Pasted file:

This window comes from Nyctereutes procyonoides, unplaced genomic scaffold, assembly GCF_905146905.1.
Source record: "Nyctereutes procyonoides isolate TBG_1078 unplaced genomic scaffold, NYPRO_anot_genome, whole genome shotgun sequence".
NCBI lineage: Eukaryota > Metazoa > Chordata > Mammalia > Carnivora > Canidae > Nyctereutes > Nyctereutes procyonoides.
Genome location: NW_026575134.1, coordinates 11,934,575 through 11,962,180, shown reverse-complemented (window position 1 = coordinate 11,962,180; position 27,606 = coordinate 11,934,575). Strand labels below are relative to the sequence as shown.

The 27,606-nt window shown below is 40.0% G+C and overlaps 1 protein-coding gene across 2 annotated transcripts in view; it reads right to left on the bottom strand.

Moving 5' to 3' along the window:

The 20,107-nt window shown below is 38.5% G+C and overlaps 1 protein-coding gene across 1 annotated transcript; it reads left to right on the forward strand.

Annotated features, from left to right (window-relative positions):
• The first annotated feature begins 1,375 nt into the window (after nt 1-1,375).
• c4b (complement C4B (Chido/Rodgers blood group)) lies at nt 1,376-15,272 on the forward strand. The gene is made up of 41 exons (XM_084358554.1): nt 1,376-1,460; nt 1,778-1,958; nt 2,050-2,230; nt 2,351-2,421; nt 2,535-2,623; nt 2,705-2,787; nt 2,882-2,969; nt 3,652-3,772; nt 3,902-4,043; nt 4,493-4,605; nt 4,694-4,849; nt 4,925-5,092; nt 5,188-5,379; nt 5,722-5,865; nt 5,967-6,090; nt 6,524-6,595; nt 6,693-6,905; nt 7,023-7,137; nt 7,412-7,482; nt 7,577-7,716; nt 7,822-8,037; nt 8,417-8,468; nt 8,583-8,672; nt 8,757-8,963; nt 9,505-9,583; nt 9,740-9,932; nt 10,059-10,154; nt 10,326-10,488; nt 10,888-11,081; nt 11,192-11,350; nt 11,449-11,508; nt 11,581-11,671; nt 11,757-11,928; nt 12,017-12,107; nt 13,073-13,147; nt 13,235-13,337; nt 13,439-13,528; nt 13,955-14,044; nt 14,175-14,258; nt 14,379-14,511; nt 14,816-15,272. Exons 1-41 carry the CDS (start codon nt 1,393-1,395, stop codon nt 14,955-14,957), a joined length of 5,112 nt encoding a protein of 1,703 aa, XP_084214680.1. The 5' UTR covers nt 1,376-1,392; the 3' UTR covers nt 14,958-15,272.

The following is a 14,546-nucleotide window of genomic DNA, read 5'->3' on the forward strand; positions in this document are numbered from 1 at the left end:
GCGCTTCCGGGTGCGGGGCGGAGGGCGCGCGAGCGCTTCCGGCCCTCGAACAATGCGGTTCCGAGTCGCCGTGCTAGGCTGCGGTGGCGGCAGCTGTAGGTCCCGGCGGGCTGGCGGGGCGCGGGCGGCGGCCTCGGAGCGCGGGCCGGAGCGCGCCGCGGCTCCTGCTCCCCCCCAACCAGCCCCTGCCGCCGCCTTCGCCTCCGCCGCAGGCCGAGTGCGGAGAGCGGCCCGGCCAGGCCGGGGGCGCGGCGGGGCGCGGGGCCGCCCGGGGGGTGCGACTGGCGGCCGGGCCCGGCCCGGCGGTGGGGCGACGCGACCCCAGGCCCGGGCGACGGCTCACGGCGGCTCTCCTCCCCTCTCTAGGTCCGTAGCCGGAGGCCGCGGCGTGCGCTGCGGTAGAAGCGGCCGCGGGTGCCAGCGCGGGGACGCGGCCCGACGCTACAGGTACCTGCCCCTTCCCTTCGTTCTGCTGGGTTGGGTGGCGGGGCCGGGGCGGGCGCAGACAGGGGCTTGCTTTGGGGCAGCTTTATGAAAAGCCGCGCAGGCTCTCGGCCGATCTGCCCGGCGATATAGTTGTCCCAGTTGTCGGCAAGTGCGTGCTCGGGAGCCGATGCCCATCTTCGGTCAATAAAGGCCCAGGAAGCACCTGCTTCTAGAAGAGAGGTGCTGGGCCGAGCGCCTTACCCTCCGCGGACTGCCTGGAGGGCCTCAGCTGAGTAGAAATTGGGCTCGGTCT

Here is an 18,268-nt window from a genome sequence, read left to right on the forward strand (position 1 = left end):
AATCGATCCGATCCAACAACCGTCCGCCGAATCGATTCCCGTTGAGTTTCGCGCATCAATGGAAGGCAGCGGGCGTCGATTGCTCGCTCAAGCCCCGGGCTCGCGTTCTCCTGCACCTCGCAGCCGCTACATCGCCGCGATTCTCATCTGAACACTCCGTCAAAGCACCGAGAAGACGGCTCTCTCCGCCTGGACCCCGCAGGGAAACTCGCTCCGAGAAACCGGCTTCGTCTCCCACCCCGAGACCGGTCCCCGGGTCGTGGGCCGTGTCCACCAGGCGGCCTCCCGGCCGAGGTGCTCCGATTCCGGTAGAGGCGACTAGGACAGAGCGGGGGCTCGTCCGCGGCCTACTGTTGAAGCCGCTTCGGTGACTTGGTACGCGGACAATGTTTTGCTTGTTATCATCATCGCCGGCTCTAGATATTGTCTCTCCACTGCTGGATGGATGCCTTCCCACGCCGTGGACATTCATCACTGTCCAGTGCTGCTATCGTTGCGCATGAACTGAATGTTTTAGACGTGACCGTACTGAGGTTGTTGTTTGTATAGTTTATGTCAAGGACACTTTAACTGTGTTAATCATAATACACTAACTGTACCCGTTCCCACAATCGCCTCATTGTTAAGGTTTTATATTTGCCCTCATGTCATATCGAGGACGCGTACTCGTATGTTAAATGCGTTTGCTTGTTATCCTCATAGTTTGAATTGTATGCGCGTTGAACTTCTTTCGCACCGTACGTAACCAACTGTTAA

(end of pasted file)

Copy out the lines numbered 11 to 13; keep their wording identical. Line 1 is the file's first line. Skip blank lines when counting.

The following is a 14,546-nucleotide window of genomic DNA, read 5'->3' on the forward strand; positions in this document are numbered from 1 at the left end:
GCGCTTCCGGGTGCGGGGCGGAGGGCGCGCGAGCGCTTCCGGCCCTCGAACAATGCGGTTCCGAGTCGCCGTGCTAGGCTGCGGTGGCGGCAGCTGTAGGTCCCGGCGGGCTGGCGGGGCGCGGGCGGCGGCCTCGGAGCGCGGGCCGGAGCGCGCCGCGGCTCCTGCTCCCCCCCAACCAGCCCCTGCCGCCGCCTTCGCCTCCGCCGCAGGCCGAGTGCGGAGAGCGGCCCGGCCAGGCCGGGGGCGCGGCGGGGCGCGGGGCCGCCCGGGGGGTGCGACTGGCGGCCGGGCCCGGCCCGGCGGTGGGGCGACGCGACCCCAGGCCCGGGCGACGGCTCACGGCGGCTCTCCTCCCCTCTCTAGGTCCGTAGCCGGAGGCCGCGGCGTGCGCTGCGGTAGAAGCGGCCGCGGGTGCCAGCGCGGGGACGCGGCCCGACGCTACAGGTACCTGCCCCTTCCCTTCGTTCTGCTGGGTTGGGTGGCGGGGCCGGGGCGGGCGCAGACAGGGGCTTGCTTTGGGGCAGCTTTATGAAAAGCCGCGCAGGCTCTCGGCCGATCTGCCCGGCGATATAGTTGTCCCAGTTGTCGGCAAGTGCGTGCTCGGGAGCCGATGCCCATCTTCGGTCAATAAAGGCCCAGGAAGCACCTGCTTCTAGAAGAGAGGTGCTGGGCCGAGCGCCTTACCCTCCGCGGACTGCCTGGAGGGCCTCAGCTGAGTAGAAATTGGGCTCGGTCT

Here is an 18,268-nt window from a genome sequence, read left to right on the forward strand (position 1 = left end):